The further hearing was adjourned until 10 a.m. to-day.

* * * * *

The Telegraph, Brisbane Saturday 20 February 1926

"Dangerous Criminal"
Sentence on "Tich" Brett
"Much Obliged to You"

Convicted of an attempt to kill and of having done grievous bodily harm with intent, George Brett, otherwise known as "Tich" Brett, was sentenced to imprisonment for 10 years with hard labour, by Acting Justice Dickson, in the Crminnal Court Friday morning.

"Iam much obliged to you", said Brett, as he heard the sentence.

The Crown Prosecutor, Mr J. A. Sheehy, described Brett as "a desperate and dangeous crminal of the worst type." "Brett", he said, "whose real name is Gorge Brecht, was born in Holland. He is 56 years of age. he went to England very early in his lfe. He is a married man, living apart from his wife.


He first came under the notice of the police in 1914, having arrived in Australia some little time before that. He was convicted in Brisbane in 1914 for stealing, for which he was fined £2 10s or two months's imprisonment . Since his arrival in Brisbane he has occasionally worked on coastal steamers, and has on a few occasions been engaged in fruit hawking. But for the graeter part of his life he has lived by nefarious means. During the past two years he has done no work.


On November 15 1924 he stood his trial on a charge of killing. The principal witness for the Crown was a woman with whom Brett was living at the time. At the trial in the Supreme Court that witness gave evidence different from what she gave in the lower court. Since his acquittal on that charge he has openly boasted that he shot the man. Apparently the reason why the principal witness refused to report her evidence was that she had been intimidated by the prisoner's associates at the point of a revolver.


On October 28 1925, Brett was charged with attempting unlawfully to kill. When the case came before the court the man who was shot failed to put in an appearnace and the prisoner was discharged on the grounds of insufficient evidence.

Brett lives at Brisbane with a woman and lives on her earnings. The house has been occupied for the last two years has been conducted as a house of ill fame.


Brett is a dangerous man. He is in the habit of carrying firearms which he does not hesitate to use. He is known by the police to be a receiver of stolen property. He is the leader of a gang of ruffians operating in Spring Hill. As a matter of fact, he stated after committing this crime that he would shoot the man Langenfeldt if ever he got the chance.

After giving Brett's record in detail, Mr Sheehy described him as a "desperate and dangerous criminal of the worst type."


Mr N. Macgroarty, who appeared for Brett, questioned the accuracy of some of the statements made by Mr Sheehy. Perusing Brett's pocket-book, which recorded his services on coastal steamers Mr Macgroarty said that it had been marked "very good" on many occasions. It showed that from 1905 till 1911 Brett had been a hard-working man. (This was before he emigrated to Australia)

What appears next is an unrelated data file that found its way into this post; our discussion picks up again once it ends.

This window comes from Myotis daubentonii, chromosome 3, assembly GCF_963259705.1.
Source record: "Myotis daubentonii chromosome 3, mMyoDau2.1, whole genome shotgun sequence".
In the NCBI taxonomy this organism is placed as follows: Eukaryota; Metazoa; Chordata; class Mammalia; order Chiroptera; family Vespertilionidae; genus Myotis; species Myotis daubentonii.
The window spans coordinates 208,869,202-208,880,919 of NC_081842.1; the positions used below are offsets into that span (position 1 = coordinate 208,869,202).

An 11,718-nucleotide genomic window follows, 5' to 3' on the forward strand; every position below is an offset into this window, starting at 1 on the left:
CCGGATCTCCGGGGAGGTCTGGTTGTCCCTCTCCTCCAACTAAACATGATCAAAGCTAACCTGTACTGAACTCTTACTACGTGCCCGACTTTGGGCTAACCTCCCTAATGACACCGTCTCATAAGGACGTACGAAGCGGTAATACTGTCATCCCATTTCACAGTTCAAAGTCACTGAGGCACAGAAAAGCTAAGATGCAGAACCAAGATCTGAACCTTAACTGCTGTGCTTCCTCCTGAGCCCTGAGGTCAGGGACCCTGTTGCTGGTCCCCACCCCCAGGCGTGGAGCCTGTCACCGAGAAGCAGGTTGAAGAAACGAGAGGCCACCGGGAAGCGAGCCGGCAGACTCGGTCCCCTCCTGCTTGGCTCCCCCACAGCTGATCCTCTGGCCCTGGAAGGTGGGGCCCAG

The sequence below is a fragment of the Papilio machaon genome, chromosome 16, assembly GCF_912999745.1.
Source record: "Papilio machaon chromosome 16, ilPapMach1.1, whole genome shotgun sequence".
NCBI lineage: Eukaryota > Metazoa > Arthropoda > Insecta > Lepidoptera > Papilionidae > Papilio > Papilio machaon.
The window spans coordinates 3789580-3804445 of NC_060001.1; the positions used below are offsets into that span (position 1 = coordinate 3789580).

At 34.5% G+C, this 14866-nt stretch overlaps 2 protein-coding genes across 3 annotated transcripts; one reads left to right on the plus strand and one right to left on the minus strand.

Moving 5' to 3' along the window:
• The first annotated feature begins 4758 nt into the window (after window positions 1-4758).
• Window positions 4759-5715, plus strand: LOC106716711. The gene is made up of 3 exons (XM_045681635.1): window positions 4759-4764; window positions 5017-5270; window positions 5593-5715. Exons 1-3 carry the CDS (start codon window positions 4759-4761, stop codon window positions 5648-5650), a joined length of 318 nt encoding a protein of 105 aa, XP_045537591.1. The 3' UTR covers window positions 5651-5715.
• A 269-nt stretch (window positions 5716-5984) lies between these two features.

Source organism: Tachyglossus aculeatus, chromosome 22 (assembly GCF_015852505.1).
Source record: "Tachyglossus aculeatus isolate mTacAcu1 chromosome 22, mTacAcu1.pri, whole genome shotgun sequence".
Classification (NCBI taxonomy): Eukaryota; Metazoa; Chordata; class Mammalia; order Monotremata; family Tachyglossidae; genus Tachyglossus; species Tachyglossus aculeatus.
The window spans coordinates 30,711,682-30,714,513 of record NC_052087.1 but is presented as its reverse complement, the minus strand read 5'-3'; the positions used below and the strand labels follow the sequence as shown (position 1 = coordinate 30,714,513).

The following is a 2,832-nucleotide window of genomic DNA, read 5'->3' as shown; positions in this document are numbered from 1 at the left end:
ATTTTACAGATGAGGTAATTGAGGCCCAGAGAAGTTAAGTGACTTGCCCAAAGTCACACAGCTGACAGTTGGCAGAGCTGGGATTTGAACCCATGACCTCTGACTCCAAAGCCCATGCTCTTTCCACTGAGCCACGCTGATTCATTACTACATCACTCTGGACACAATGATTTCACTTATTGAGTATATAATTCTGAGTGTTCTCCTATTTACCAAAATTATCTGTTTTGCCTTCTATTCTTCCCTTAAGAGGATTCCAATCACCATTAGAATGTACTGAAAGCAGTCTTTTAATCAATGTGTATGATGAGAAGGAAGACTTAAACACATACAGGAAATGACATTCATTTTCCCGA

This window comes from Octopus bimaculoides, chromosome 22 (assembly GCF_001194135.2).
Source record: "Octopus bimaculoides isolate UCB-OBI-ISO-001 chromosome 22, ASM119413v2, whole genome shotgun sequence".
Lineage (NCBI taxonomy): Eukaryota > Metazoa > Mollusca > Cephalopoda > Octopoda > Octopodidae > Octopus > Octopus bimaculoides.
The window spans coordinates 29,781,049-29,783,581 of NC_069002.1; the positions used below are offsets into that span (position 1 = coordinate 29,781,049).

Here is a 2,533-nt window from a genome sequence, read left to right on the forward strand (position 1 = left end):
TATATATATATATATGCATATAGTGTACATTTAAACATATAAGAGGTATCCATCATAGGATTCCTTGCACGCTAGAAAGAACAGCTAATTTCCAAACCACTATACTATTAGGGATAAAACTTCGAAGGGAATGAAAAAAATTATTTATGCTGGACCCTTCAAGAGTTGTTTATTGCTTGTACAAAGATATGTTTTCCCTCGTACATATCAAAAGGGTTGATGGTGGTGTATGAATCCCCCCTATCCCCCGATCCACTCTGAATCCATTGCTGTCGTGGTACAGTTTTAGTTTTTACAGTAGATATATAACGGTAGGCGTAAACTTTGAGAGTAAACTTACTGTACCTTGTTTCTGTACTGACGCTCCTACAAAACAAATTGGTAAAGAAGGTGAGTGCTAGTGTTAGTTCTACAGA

Acting Justice Dickson: What about the last two years?

Macgroarty said that Brett was working on coastal boats up until 1923. In that year he offered his services to the Douglas Mawson Relief Committee. In mMay 1923, he was elected a member of the relief fund executive. At a meeting later, which was held in the Cremone Theatre, he was publicly thanked for his services. On several occasions he was authorised to collect money for the relief fund. These facts, Mr Macgroarty submitted, showed that Brett for a great number of years had been a hard-working man and a useful citizen in the community. The last offence for which he had been convicted was some years ago.


"The polce", continued Mr Macgroarty, "give this man a very bad name. His record, however, shows that he is not the bad man the police want to make him out to be. If your honour considers his good work and his record, you will find that Brett is not deserving of the sentences sought by the Crown."


Addressing the prisoner, Mr Acting Justice Dickson said: "The Crown gave me a long list of convictions against you and I have to consider the Crown Prosecutor's statements regarding your general character. You have been found guilty without hesitation, by the jury, and to my mind on very strong evidence, coupled with your own admission of a dastardly, savage, cruel and callous crime, of one of the most serious crimes known known to our law - namely, attempting to murder and intending to do grievous bodily harm. The extreme punishment for either of these crimes is imprisonment with hard labour for life. You deliberately smashed a man's skull in with a carpenter's claw hammer or some equally dangerous with intent to kill him. In this case he is seriously injured for life.


"You have been convicted of a very serious offence, you have escaped the consequences of much more serious crimes by the terrorising and spiriting away of witnesses, thereby being the subject of very grave suspicion. There are good grounds for suspecting you of having taken the life of one man and nearly that of two others. From these charges you have escaped. You have endeavoured to escape the consequences of this crime but your endeavours were frustrated by the vigilance of the police. You appear to be a man of violent temper, brutal human shape, utterly reckless and regardless of the lives of others, a terror to the community in which you live, and a dangerous criminal. I consider a just and adequate sentence to meet your case, in the performance of my duty, to be 10 years imprisonment with hard labour."

The prisoner: I am much obliged to you.

Colin Bower
7 February 2018